I ♥ Phaune Radio

Phaune Radio homepage

Je n’écoute plus la radio. Tsé bien, celle qui diffuse encore sur les ondes. Enfin, je l’écoute, parfois, quand je loue une camionnette pour déménager. C’est te dire que c’est pas si souvent, je suis développeur, pas déménageur. Bref, je ne l’écoute pas en ligne non plus. Ça m’arrive d’écouter un podcast, quand on m’envoie un lien, mais je ne me branche pas toutes les semaines ou tous les jours sur les chaînes nationales ou régionales ou internationales. Pourtant, elles sont toutes, là, sur le oueb, en streaming ou podcast… Bien non. Je n’écoute pas. Et le principal problème, je crois, c’est le format. Coupure pub, jingle, nouvelles du monde, annonce de programme, voix radiophonique du présentateur,… tout ressemble trop à un média. C’est formaté. Même si tu changes la sauce, on dirait que l’emballage est produit en série.

C’est vache ce que je viens de dire. Je n’écoute pas généralement, donc je ne peux vraiment pas faire de généralité. Mais j’ai pas la patience de me brancher sur un programme à une certaine heure pour pas louper une émission que j’aimerais bien. Je n’ai pas non plus la patience de trouver un podcast dont j’aimerais entendre les enregistrements chaque semaine. J’ai bien essayé, il y a de très bons programmes sur certaines chaînes. Mais je n’ai pas les bons outils ou juste pas la motivation.

Sauf…, sauf depuis qu’on m’a branché sur LeDjamRadio. Ça c’est pour moi de la radio. Je peux écouter à n’importe quelle heure, le programme me plaît dans 90% des cas. Il n’y a pas de pub (ou presque, une fois par jour max), il n’y a pas de présentateur à la voix suave, pas de jingle rrrrrrépépépétititif qui te bombe l’oreille et la musique est un bon mix entre originalité, diversité et classiques revisités. Bref, c’est idéal pour bosser.

Bon, après deux ans d’écoute intensive et de partage − ouais, je suis boulimique − je me suis quand même un peu lassé. J’y ai piqué beaucoup de titres pour ma chronique “Cover Tuesday” (je leur dois bien cet aveu). Mais j’aime pas non plus la nouvelle interface où il faut t’inscrire avec ton mail et tout. Ça casse le rythme.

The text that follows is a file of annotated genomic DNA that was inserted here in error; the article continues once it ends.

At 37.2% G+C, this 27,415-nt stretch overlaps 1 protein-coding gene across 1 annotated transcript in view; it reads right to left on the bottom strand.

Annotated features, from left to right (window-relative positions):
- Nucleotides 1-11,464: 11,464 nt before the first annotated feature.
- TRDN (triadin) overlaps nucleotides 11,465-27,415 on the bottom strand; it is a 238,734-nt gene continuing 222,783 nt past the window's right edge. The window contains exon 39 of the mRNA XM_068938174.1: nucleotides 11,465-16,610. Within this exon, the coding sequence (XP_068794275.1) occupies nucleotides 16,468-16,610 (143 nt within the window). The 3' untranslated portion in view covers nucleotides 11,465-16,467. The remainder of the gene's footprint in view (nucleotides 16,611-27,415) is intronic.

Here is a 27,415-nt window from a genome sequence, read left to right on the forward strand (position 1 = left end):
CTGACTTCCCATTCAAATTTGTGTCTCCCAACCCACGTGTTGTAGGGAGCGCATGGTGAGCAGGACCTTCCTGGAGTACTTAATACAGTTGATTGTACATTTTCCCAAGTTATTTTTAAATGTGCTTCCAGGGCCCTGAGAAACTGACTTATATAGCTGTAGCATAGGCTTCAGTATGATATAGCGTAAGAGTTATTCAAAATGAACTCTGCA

C’est là que mon dealer qui s’ignore a posté un lien vers Phaune Radio, la radio smart. Et là, c’est le bonheur à nouveau. Un vent de fraîcheur dans mes pavillons, un tour d’oreille bien nécessaire et une visite en “mouvement perpétuel d’un cabinet de curiosités sonores”. Bref, ne cherche plus, branche-toi. C’est bon.

phauneradio.com

Github, why u no show more media files?

Break down of media files on GithubMaybe you’ve noticed, it’s impossible to search for media files on Github. Searching Github is for code only. You might find references to media files in code, but no more. This is pretty annoying although understandable for two reasons:

  1. Github targets developers and, as such, focuses on tools that are relevant to them.
  2. The open source licenses that Github promotes for its public projects are maybe not always the most relevant or friendly ones when applied to media content. So, it’s just a supposition but, by preventing search for media files, Github avoids getting in trouble for actually hosting content that stands in a the gray area of open source licensing.

Anyway, since I’m very interested in how designers are using Github for their projects, I conducted my own study and started indexing as many projects as I could, mainly storing references to the media files they contained. And after more than 2 weeks of constant querying their API − with a little help of my friend Olm– − I managed to store information from ~500.000 original public projects. That’s a little more than 1% of all the projects that exists on Github so far (44,444,444 at the time I’m writing this blog post).

1% is a pretty small number, but the API is limited to 5000 calls per hour. It would take me years to get the whole data and certainly more as Github growth seems accelerating. But for the purpose of this study, it should be pretty enough. The goal is to get a sense of what’s popular. These 500.000 projects are also what I call “original”, which means they are not “forks” of other projects. So it overall might represents more projects than this 1%.